Peter’s reluctance to let Jesus wash his feet mirrors what many of us have experienced this year. Washing the feet of someone else is hard enough — but it can be even more difficult to allow someone else to wash our feet. Like Peter who is clearly embarrassed to have his Lord wash his dirty feet, we pride ourselves on our self-sufficiency; we wave off all offers of help, trusting in our own resourcefulness; we loath the idea of letting our guard down, allowing ourselves to be so vulnerable as to accept such demeaning pity from others. 

This past year has softened that stand for most of us. 

This night confronts us with the hard reality of our vulnerability before God, of our need for love and forgiveness, of our belonging to one another as children of the same God. As Jesus is broken in his passion and death, we are wounded and broken in the Good Fridays of our lives – especially what we have experienced these last 13 months. 

On Holy Thursday night, Christ leaves us the parable of the towel and pitcher and calls us to take on his Gospel of “foot washing”: to take off our “robes” of self-importance and pride and bend down to wash another’s scarred, dirty, tired feet. What Jesus does in the cenacle we re-enact in our own homes and communities when we give of our time to someone in need, when we treat another with the respect and dignity they have been denied, when we admit our own stumblings and failings to gratefully reach out to grasp another’s hand. 

In his last “parable” to his friends, Jesus calls all of us who would be his disciples to put aside our cloaks of pride, of fear, of self-centeredness, in order to take up the towel and basin. To bend down to wash the foot of another person requires a spirit of humility and selflessness, of respect and love for the other person; to allow another to wash our feet requires us to trust, to let go of our compulsion to be in control, to acknowledge our need to be healed and forgiven. Comforting the distressed, speaking up for the victims of injustice, helping the poor break out of the cycle of poverty is to take up the pitcher and towel of Maundy Thursday.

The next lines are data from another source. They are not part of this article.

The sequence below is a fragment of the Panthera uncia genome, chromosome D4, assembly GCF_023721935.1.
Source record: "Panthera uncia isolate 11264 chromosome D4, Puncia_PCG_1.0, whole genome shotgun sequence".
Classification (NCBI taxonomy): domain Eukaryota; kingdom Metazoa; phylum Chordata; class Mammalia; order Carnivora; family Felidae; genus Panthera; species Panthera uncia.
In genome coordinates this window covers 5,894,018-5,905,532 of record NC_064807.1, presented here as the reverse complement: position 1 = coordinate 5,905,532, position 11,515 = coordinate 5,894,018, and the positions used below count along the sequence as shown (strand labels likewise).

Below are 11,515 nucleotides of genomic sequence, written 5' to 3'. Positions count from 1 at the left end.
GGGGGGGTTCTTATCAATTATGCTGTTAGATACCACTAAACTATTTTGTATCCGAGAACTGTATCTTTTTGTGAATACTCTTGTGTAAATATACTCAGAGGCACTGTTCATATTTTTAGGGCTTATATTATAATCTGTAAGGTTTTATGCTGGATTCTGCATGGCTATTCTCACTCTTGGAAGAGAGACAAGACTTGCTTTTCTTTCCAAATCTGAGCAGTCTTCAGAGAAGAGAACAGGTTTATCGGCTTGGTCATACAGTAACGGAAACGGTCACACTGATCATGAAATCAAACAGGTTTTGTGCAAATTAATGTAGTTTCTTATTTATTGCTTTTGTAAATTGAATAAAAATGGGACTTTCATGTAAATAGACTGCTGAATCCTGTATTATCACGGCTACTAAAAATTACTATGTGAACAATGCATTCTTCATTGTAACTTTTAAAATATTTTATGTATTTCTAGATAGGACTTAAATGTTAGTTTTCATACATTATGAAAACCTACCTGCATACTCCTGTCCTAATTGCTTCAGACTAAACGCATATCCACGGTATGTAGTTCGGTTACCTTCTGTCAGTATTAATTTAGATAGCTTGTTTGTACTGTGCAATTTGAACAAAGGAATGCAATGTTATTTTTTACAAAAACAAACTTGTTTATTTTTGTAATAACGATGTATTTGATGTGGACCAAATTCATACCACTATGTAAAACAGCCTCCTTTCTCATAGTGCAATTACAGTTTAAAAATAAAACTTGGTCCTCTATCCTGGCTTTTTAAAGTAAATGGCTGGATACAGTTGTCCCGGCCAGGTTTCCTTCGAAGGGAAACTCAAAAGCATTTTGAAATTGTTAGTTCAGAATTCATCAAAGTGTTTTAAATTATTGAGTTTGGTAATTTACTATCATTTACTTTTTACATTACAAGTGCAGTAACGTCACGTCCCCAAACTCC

It is only when we become authentic foot washers that we become the Church of the Eucharist and the witnesses of the resurrection that Jesus calls us to become this night 

Father, tonight we remember the first night of the Passover of Jesus, your humble and obedient servant. As he washed the feet of his disciples, may we humbly and joyfully wash the feet of one another and allow others to wash our feet in acts of kindness and forgiveness. As Christ then gives his body and blood to us in this Eucharist, may we become his body and blood for our broken, hungry world.   

An Act of Spiritual Communion
My Jesus, I believe that You are present
in the Most Holy Sacrament.
I love You above all things,
and I desire to receive You into my soul.
Since I cannot at this moment receive You sacramentally,
I ask You to come spiritually into my heart.
I embrace You, trusting that you are already there and I unite myself wholly to You.
Never permit me to be separated from You.  Amen.